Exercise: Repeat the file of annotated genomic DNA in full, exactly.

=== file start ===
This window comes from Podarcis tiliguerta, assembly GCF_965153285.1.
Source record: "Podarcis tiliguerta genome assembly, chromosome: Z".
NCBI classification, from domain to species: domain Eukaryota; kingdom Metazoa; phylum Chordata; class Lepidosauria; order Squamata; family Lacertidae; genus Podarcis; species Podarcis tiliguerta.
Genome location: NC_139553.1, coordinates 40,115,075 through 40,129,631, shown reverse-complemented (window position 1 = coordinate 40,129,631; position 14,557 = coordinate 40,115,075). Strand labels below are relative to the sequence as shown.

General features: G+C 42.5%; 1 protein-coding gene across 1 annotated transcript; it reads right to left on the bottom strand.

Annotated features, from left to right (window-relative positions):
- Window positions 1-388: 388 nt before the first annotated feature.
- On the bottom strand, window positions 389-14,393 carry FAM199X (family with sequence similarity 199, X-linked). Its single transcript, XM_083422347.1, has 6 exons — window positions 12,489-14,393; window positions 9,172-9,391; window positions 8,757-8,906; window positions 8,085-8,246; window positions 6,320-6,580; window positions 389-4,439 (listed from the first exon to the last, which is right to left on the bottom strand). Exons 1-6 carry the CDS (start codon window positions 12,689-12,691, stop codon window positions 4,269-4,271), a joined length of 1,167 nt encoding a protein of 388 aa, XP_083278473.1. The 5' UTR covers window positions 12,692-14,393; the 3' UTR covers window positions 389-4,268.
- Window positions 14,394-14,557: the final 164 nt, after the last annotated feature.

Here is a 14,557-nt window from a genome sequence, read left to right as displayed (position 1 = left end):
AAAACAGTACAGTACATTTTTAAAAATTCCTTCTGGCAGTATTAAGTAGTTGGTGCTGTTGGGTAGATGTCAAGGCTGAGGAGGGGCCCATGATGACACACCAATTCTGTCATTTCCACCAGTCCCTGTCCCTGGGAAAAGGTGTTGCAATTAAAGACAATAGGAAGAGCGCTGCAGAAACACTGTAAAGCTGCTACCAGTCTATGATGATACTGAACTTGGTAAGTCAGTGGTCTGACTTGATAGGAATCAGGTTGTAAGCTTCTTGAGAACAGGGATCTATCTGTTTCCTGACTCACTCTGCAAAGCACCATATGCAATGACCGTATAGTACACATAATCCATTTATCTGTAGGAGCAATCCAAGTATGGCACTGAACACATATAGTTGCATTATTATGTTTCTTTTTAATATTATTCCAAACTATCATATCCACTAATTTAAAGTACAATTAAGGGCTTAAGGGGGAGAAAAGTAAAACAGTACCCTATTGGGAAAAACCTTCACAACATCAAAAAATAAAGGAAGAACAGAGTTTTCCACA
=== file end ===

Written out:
This window comes from Podarcis tiliguerta, assembly GCF_965153285.1.
Source record: "Podarcis tiliguerta genome assembly, chromosome: Z".
NCBI classification, from domain to species: domain Eukaryota; kingdom Metazoa; phylum Chordata; class Lepidosauria; order Squamata; family Lacertidae; genus Podarcis; species Podarcis tiliguerta.
Genome location: NC_139553.1, coordinates 40,115,075 through 40,129,631, shown reverse-complemented (window position 1 = coordinate 40,129,631; position 14,557 = coordinate 40,115,075). Strand labels below are relative to the sequence as shown.

General features: G+C 42.5%; 1 protein-coding gene across 1 annotated transcript; it reads right to left on the bottom strand.

Annotated features, from left to right (window-relative positions):
- Window positions 1-388: 388 nt before the first annotated feature.
- On the bottom strand, window positions 389-14,393 carry FAM199X (family with sequence similarity 199, X-linked). Its single transcript, XM_083422347.1, has 6 exons — window positions 12,489-14,393; window positions 9,172-9,391; window positions 8,757-8,906; window positions 8,085-8,246; window positions 6,320-6,580; window positions 389-4,439 (listed from the first exon to the last, which is right to left on the bottom strand). Exons 1-6 carry the CDS (start codon window positions 12,689-12,691, stop codon window positions 4,269-4,271), a joined length of 1,167 nt encoding a protein of 388 aa, XP_083278473.1. The 5' UTR covers window positions 12,692-14,393; the 3' UTR covers window positions 389-4,268.
- Window positions 14,394-14,557: the final 164 nt, after the last annotated feature.

Here is a 14,557-nt window from a genome sequence, read left to right as displayed (position 1 = left end):
AAAACAGTACAGTACATTTTTAAAAATTCCTTCTGGCAGTATTAAGTAGTTGGTGCTGTTGGGTAGATGTCAAGGCTGAGGAGGGGCCCATGATGACACACCAATTCTGTCATTTCCACCAGTCCCTGTCCCTGGGAAAAGGTGTTGCAATTAAAGACAATAGGAAGAGCGCTGCAGAAACACTGTAAAGCTGCTACCAGTCTATGATGATACTGAACTTGGTAAGTCAGTGGTCTGACTTGATAGGAATCAGGTTGTAAGCTTCTTGAGAACAGGGATCTATCTGTTTCCTGACTCACTCTGCAAAGCACCATATGCAATGACCGTATAGTACACATAATCCATTTATCTGTAGGAGCAATCCAAGTATGGCACTGAACACATATAGTTGCATTATTATGTTTCTTTTTAATATTATTCCAAACTATCATATCCACTAATTTAAAGTACAATTAAGGGCTTAAGGGGGAGAAAAGTAAAACAGTACCCTATTGGGAAAAACCTTCACAACATCAAAAAATAAAGGAAGAACAGAGTTTTCCACA